The world’s recent run of record-breaking temperatures continued into February, smashing previous monthly records by an unprecedented amount.
New data from NASA shows global surface temperatures across land and ocean were 1.35DegC above the February average – based on a 1951-1980 baseline.
2016 is already forecast to be the hottest year on record, and as extreme weather events continue to hit communities across the globe, scientists are becoming more certain than ever of human’s role in increasing the magnitude and probability of many of these climate change-related events.
Coming just weeks before governments meet in New York, where they are expected to sign the landmark climate agreement reached in Paris last December, these latest findings offer yet another stark warning of the urgency to turn their Paris pledges into definitive actions.
- The impacts of rising temperatures are leaving no one untouched. From floods and storms, to droughts and heatwaves, extreme weather events continue to hit countries across the globe, and new analysis shows man-made climate change is worsening the gravity ofsuch events. The chances of such incidents are higher than ever before, bringing an even bigger toll on people and communities, with thepoorest and most vulnerable bearing the brunt.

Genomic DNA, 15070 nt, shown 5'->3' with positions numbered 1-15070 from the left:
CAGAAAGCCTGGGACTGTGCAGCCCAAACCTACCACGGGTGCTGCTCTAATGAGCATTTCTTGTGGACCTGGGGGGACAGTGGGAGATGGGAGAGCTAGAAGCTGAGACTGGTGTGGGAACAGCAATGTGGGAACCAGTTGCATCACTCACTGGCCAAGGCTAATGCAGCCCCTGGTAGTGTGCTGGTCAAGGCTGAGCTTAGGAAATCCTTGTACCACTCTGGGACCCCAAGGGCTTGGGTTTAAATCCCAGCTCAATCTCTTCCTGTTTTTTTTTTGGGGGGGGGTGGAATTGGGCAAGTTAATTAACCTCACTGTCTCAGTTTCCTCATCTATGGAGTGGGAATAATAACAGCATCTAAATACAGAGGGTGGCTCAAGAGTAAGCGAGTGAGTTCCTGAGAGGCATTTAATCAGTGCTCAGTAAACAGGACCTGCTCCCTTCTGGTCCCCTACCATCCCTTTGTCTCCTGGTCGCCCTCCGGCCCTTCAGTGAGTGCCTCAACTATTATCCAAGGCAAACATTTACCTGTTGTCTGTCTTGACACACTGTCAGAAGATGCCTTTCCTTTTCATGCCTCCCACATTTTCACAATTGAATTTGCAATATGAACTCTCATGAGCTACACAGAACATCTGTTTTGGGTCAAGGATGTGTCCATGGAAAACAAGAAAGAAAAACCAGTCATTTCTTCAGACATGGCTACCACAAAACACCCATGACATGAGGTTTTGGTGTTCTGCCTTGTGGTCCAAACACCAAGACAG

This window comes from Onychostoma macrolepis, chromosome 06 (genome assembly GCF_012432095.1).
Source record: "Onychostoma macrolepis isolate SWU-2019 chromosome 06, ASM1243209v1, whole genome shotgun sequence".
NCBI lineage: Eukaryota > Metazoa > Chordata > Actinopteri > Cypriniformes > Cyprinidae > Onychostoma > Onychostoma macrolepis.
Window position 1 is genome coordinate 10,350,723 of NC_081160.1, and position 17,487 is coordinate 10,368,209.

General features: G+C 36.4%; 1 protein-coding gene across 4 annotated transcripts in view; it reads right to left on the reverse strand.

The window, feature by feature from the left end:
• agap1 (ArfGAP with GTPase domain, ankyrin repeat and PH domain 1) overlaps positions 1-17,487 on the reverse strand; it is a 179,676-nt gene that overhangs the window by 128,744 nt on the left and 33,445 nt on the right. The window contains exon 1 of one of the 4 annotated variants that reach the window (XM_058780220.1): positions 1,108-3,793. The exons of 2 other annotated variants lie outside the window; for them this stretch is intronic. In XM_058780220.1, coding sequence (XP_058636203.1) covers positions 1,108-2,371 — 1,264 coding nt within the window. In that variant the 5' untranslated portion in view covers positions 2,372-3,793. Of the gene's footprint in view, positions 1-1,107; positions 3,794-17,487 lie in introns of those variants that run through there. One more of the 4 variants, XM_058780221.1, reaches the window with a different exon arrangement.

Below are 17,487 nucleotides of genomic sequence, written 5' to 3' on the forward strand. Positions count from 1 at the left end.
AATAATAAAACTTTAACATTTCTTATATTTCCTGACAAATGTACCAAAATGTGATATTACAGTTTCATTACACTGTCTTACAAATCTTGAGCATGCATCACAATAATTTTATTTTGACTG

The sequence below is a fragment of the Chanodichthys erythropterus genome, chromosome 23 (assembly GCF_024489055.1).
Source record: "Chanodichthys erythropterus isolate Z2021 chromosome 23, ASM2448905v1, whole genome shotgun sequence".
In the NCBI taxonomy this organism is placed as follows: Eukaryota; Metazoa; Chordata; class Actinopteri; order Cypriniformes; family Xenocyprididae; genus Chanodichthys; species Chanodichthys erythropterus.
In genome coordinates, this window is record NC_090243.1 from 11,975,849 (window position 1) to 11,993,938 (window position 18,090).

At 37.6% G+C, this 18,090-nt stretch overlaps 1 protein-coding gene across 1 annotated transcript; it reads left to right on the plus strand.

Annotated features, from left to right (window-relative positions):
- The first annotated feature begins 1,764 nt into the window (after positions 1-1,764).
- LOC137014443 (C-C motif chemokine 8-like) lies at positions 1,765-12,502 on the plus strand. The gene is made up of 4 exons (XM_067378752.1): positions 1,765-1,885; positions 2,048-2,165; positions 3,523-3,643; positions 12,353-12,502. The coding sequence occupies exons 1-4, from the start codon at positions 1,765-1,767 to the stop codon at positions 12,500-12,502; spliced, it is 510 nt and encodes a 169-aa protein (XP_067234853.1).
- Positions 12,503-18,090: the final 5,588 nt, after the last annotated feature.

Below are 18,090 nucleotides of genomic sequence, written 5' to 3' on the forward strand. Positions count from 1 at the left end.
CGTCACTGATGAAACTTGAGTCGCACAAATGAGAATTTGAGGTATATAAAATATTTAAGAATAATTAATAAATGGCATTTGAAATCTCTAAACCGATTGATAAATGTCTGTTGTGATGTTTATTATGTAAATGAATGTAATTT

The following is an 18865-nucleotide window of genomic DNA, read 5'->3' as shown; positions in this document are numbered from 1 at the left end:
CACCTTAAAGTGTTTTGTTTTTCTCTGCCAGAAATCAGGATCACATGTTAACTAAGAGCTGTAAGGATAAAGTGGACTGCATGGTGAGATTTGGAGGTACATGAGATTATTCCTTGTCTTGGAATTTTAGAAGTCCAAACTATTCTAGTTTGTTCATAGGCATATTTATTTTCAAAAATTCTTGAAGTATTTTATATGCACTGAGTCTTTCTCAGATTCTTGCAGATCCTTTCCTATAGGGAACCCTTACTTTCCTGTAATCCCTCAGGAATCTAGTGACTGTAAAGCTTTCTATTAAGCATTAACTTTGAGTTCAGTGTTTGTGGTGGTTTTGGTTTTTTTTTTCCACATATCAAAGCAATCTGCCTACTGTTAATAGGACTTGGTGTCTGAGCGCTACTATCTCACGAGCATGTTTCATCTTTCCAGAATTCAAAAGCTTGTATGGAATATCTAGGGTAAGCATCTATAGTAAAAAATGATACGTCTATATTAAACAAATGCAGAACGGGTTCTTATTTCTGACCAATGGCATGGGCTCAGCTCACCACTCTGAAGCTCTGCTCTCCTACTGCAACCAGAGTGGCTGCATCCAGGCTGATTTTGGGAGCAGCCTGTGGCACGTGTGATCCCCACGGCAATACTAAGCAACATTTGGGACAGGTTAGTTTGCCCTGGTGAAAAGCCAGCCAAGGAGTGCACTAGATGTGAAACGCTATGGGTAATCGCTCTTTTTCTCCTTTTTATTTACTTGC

- This global challenge needs an urgent global solution. Comprising a goal to hold global temperature rise below 1.5DegC, the Paris Agreement was a clear, collective acknowledgement of the growing threat of climate change. With 2015 witnessing the biggest yearly jump in global CO2 levels ever recorded, governments can only hope to secure a future free from the ravages of climate change by urgently implementing the Paris deal and increasing their own ambition in line with its aims.
- The first step; ending our fossil fuel addiction in favour of renewables. To have a chance at limiting warming, the vast majority of fossil fuels have to be left in the ground, and this spring, concerned citizens will be collectively calling for an end to the fossil fuel era. As investors flee fossil fuels and renewables boom, further speeding up this transition will not only slash emissions and protect communities, but improve health and create jobs.